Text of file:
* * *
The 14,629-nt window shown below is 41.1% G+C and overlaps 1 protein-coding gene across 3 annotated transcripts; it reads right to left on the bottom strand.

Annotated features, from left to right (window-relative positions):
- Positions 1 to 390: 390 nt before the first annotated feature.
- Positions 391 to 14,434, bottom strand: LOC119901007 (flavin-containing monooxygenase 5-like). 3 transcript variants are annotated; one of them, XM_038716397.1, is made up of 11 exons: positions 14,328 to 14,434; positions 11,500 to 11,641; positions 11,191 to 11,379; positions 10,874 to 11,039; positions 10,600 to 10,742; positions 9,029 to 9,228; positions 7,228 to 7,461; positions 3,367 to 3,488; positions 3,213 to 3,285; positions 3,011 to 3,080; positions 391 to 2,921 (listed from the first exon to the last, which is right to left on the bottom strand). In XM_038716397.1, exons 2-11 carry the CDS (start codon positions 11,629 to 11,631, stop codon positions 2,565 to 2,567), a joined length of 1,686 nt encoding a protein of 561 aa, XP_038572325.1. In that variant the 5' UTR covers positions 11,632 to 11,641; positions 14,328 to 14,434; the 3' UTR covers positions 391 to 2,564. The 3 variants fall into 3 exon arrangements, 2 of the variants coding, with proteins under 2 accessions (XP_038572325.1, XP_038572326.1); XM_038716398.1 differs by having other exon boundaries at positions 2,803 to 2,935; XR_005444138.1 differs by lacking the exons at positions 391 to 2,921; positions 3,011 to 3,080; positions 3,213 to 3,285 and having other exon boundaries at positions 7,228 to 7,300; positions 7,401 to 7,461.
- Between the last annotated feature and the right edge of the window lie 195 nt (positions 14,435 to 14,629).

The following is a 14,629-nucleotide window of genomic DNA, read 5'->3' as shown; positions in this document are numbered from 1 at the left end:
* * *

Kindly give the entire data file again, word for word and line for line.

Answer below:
The 14,629-nt window shown below is 41.1% G+C and overlaps 1 protein-coding gene across 3 annotated transcripts; it reads right to left on the bottom strand.

Annotated features, from left to right (window-relative positions):
- Positions 1 to 390: 390 nt before the first annotated feature.
- Positions 391 to 14,434, bottom strand: LOC119901007 (flavin-containing monooxygenase 5-like). 3 transcript variants are annotated; one of them, XM_038716397.1, is made up of 11 exons: positions 14,328 to 14,434; positions 11,500 to 11,641; positions 11,191 to 11,379; positions 10,874 to 11,039; positions 10,600 to 10,742; positions 9,029 to 9,228; positions 7,228 to 7,461; positions 3,367 to 3,488; positions 3,213 to 3,285; positions 3,011 to 3,080; positions 391 to 2,921 (listed from the first exon to the last, which is right to left on the bottom strand). In XM_038716397.1, exons 2-11 carry the CDS (start codon positions 11,629 to 11,631, stop codon positions 2,565 to 2,567), a joined length of 1,686 nt encoding a protein of 561 aa, XP_038572325.1. In that variant the 5' UTR covers positions 11,632 to 11,641; positions 14,328 to 14,434; the 3' UTR covers positions 391 to 2,564. The 3 variants fall into 3 exon arrangements, 2 of the variants coding, with proteins under 2 accessions (XP_038572325.1, XP_038572326.1); XM_038716398.1 differs by having other exon boundaries at positions 2,803 to 2,935; XR_005444138.1 differs by lacking the exons at positions 391 to 2,921; positions 3,011 to 3,080; positions 3,213 to 3,285 and having other exon boundaries at positions 7,228 to 7,300; positions 7,401 to 7,461.
- Between the last annotated feature and the right edge of the window lie 195 nt (positions 14,435 to 14,629).

The following is a 14,629-nucleotide window of genomic DNA, read 5'->3' as shown; positions in this document are numbered from 1 at the left end: